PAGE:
The Heap
We'd Rather Be Seen in Green

We'd Rather Be Seen in Green

waste-management_web.jpg A New York Times article published earlier this month discusses Waste Management's targeted efforts to improve its public image by advertising the company's "green" initiatives. These efforts include setting aside wildlife habitat (and noting it in ads), launching a new Web site, and even hosting an interactive exhibit at Disney's Epcot Center.

The article highlights a significant shift in the company's advertising strategy, broadening the appeal from a traditional focus on "influencers" in a position to contract with the company to plying the general public:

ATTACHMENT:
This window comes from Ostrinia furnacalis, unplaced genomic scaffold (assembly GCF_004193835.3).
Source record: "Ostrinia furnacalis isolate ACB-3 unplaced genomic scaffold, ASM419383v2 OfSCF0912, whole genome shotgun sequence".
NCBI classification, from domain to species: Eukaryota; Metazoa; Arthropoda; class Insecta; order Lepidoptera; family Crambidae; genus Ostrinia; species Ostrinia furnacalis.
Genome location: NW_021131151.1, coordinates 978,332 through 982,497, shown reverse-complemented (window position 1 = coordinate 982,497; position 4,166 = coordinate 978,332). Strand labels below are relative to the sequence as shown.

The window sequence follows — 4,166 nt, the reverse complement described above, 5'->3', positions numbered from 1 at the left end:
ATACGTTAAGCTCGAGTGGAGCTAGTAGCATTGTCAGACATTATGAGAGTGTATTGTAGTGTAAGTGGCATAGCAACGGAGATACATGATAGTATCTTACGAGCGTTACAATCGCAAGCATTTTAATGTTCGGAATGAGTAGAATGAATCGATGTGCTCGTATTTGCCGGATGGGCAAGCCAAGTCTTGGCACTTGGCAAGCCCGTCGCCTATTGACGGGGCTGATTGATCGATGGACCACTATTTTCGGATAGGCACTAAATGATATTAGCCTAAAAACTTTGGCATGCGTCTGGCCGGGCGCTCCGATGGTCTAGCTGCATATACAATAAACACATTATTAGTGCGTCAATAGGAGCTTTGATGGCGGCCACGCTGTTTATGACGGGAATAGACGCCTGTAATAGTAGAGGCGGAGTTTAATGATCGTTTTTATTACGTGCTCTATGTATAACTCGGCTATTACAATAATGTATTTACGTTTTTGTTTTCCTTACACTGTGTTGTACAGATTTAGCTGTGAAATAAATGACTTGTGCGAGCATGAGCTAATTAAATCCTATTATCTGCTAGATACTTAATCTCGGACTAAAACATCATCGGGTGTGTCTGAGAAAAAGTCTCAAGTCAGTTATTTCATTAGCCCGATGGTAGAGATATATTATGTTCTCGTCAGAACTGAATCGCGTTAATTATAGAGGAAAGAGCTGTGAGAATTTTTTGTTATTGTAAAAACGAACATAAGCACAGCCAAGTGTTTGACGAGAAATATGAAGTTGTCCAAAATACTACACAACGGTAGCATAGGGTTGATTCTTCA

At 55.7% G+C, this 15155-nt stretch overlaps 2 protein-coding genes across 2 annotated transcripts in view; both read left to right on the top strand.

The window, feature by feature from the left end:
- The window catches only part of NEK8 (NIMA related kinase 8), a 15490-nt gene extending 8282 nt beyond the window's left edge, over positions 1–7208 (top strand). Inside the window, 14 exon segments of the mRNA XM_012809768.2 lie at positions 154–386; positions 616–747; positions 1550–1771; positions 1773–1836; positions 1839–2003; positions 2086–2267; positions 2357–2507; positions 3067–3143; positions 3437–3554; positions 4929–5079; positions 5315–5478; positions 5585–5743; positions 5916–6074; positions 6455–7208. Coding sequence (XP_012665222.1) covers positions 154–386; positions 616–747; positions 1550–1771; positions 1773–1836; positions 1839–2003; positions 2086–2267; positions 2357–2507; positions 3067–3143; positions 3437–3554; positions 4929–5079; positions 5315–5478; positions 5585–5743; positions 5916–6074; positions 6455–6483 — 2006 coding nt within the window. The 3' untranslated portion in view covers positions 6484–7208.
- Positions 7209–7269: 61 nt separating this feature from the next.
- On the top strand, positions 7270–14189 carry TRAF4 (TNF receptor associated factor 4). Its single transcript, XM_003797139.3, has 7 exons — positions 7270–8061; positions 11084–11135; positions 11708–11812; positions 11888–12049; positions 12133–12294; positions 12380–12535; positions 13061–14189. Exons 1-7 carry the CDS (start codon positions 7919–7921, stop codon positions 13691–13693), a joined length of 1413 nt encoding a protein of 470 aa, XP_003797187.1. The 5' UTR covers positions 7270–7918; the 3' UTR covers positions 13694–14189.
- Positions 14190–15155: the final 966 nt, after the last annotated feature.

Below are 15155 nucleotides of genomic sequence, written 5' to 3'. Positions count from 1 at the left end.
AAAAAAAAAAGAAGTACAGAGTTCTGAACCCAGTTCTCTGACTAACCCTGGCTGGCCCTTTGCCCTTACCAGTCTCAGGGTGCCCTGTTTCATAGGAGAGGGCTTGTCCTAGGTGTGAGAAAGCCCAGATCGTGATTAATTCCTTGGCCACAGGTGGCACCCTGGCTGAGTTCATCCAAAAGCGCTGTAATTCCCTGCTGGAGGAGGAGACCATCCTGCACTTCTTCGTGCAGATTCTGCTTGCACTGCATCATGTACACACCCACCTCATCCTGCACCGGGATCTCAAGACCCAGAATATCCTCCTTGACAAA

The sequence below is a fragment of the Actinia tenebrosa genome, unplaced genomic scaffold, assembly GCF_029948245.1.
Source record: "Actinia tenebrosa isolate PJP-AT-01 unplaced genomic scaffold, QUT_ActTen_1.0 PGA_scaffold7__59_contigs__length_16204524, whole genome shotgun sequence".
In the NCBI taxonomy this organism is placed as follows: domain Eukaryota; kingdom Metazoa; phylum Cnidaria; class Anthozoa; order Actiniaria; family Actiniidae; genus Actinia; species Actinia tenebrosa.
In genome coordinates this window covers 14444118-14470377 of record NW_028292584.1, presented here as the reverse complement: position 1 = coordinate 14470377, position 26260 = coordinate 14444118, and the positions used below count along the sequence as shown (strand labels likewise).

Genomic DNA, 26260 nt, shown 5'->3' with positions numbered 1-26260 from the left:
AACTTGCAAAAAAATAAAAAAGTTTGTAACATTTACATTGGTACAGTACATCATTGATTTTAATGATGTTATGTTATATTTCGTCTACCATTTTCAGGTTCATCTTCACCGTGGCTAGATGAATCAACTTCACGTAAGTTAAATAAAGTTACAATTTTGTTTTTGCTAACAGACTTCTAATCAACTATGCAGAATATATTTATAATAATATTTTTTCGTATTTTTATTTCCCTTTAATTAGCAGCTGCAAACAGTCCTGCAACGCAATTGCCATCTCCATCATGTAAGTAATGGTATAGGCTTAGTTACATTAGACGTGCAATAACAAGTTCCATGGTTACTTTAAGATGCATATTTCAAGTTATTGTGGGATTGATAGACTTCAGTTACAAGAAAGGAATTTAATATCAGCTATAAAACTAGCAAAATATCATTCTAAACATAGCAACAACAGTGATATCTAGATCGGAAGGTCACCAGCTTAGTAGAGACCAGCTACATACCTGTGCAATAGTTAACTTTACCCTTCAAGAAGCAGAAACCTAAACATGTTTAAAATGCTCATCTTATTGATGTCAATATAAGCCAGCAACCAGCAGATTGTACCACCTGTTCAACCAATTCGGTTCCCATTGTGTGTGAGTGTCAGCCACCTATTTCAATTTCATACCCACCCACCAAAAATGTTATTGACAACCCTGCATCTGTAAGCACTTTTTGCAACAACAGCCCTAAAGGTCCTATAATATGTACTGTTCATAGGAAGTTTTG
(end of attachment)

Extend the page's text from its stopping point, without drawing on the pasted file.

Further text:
“The Internet still reaches our target audience of influencers, but now our message is accessible to everyone,” [said Brooke B. Farrell, a vice president of Waste Management’s advertising agency]. That is important, [Waste Management CEO David P.] Steiner said, because “our goal is no longer just to educate, but to also create a preference for our company over our rivals.”

Is this public appeal likely to benefit only large waste firms like WM, or could it be an effective strategy for all waste handlers? Or is it simply a shrewd attempt to capitalize on the nation's green mood?